An American Cancer Society study has found that there is a sharp increase in cases of colon and rectal cancers in Americans below the age of 55. According to the study, people born in 1990 are two times more likely to get one in your colon and four times more likely to get rectal cancer than those born in 1950. The risk was lowest in the 1950s.
The worrisome part is the upward trend. The findings of this study offer an insight into the magnitude of a problem that continues to increase. Doctors have typically been reluctant to consider colorectal diagnoses in very young people. This has increased the risk of young people being diagnosed later when the problem is more advanced and harder to treat.
More and more people increasingly understand the importance of screening tests. Their widespread use has led to a decline in colorectal cases in recent years. However, these tests have not always been considered to be practical for younger people. Screening increases the chances of finding polyps (growths) along the bowel wall early before they develop into cancer. An improvement is definitely needed in order to develop methods that will be much easier to administer.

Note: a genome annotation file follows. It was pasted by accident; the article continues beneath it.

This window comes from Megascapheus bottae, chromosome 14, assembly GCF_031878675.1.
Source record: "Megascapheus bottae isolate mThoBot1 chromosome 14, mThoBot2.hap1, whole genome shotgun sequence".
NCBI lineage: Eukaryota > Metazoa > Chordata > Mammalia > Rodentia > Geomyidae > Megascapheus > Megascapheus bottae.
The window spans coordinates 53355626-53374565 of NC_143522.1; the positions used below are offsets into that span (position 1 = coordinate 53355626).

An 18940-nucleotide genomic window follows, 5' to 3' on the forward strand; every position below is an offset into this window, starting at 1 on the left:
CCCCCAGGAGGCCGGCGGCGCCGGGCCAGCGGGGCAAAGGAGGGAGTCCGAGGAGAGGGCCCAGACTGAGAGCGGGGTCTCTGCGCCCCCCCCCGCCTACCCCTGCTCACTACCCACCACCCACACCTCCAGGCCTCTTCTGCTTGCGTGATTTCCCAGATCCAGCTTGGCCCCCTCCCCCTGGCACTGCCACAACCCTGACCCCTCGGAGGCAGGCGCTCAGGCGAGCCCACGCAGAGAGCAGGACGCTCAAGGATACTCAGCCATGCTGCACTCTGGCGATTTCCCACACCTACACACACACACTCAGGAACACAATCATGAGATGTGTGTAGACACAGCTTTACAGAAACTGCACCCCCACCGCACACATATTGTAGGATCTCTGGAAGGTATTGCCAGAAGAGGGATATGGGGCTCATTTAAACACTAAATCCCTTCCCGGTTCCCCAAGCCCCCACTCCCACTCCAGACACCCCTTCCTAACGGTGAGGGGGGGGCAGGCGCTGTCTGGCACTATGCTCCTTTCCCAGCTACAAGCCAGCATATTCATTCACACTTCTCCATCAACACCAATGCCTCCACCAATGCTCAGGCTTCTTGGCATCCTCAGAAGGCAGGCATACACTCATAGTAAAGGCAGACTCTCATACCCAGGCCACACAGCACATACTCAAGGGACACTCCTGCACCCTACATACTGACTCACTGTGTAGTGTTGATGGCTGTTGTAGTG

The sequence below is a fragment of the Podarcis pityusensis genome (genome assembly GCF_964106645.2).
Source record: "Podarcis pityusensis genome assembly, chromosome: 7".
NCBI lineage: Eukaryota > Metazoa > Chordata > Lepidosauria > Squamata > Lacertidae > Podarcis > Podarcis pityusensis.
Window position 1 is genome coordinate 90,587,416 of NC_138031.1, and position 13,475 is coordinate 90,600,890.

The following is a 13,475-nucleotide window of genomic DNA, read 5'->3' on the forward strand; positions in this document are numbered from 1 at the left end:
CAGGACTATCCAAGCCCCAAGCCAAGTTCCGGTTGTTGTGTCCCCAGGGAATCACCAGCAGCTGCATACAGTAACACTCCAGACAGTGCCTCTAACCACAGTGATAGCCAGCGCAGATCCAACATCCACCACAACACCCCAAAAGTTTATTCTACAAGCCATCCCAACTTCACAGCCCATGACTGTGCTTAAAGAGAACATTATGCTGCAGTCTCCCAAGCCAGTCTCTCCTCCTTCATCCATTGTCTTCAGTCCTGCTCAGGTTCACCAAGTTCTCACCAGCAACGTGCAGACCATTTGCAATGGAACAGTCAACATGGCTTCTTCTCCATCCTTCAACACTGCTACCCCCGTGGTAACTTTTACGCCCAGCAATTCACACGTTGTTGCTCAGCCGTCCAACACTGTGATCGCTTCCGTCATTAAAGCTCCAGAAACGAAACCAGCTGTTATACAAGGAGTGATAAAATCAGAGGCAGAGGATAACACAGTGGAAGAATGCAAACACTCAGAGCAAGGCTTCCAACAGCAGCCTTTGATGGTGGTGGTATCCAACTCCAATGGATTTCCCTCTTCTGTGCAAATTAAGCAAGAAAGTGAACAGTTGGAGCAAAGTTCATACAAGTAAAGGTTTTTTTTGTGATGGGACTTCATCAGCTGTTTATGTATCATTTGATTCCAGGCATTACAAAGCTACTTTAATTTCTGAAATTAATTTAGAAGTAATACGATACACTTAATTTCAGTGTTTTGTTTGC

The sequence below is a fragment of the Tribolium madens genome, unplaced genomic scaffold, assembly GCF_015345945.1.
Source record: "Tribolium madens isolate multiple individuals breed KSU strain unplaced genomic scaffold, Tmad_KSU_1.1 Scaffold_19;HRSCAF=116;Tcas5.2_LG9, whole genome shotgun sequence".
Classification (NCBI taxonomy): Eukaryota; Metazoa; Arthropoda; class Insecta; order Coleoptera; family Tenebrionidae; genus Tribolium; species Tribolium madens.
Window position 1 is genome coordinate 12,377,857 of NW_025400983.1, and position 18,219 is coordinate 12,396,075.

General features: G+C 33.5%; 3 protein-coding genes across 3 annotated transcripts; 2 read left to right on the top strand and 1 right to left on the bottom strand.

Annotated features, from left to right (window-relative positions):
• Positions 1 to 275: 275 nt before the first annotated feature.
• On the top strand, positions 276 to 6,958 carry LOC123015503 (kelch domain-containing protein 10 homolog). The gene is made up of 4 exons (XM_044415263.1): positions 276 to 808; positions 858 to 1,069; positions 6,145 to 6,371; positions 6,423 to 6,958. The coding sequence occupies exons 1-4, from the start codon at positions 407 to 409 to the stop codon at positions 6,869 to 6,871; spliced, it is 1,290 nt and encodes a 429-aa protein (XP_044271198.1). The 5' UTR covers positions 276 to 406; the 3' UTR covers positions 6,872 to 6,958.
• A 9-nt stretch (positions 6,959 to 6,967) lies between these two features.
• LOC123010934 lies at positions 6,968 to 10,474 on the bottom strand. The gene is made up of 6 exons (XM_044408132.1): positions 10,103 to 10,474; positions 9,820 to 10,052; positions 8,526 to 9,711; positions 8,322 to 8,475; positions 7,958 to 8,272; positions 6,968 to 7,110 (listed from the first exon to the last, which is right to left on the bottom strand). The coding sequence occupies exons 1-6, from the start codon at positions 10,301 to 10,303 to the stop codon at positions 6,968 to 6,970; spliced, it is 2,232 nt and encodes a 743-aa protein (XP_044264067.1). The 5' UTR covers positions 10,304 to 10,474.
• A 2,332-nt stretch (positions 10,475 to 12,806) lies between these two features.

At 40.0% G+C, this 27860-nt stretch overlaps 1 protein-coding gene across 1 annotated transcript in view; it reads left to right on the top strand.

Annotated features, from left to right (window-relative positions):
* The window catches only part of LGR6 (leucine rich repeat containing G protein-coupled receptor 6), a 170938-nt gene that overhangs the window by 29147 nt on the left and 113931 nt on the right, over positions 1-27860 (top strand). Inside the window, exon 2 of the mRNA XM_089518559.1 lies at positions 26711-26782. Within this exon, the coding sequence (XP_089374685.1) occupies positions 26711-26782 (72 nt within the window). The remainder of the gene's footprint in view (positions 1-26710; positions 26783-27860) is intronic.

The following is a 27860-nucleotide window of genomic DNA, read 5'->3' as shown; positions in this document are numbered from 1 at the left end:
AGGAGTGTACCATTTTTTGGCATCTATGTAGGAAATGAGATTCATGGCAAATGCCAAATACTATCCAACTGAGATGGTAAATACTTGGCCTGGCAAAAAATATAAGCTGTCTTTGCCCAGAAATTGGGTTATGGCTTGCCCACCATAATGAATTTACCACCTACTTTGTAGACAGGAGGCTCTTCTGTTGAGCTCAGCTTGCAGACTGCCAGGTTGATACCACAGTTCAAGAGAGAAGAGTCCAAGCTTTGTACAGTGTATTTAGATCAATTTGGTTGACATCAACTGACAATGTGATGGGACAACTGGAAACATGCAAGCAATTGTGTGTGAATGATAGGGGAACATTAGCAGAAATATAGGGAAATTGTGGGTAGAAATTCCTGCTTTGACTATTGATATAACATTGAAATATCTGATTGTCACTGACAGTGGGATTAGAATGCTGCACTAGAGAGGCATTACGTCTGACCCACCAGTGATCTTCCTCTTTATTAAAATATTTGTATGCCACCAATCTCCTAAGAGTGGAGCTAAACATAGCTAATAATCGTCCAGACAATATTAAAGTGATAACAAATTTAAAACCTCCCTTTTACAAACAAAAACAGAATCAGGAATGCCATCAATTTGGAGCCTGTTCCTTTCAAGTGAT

Most colorectal problems have always been associated with aging. The increase in younger adults has left experts baffled and worried. In fact, cases of the disease are on the decrease in older people. Experts have attributed the decrease to lifestyle changes such as healthier diets and smoking cessation.
In recent cases, there is a high number of young patients. Some of them are so young that they have never been screened through colonoscopy. Colonoscopy is recommended to for people who are 50 or older. Some quarters have recommended that the screening should start at 45.
Colon and rectal cancers have been mainly blamed on sedentary lifestyles and obesity. Other factors include heavy alcohol consumption and conditions like Type 2 diabetes and inflammatory disease, both of which are rising. But experts have their own reservations about blaming the recent rise in colorectal cancer cases on these risk factors.
The risk can be reduced by:
People with colon and rectal cancer experience several warning signs. However, the symptoms are generally vague. They include digestive complaints such as constipation or diarrhea, abdominal pain, and cramping. In one case, a woman who was complaining of constipation was found to have a tumor almost as big as a tennis ball. Her doctor had advised her to take more dietary fiber. Fortunately, the disease had not spread.
Although colon and rectal cancers have been increasing in young adults, it has not led to a notable increase in the number of deaths resulting from the cancers. The real concern is the speed at which cases are increasing.
A 2014 study at the University of California Irvine found an increase in colorectal cancer cases among adults aged between 20 and 39. Associate professor Dr. Jason A. Zell said shaping health policy was the biggest challenge. This sentiment is bound to gain more traction following the recent findings.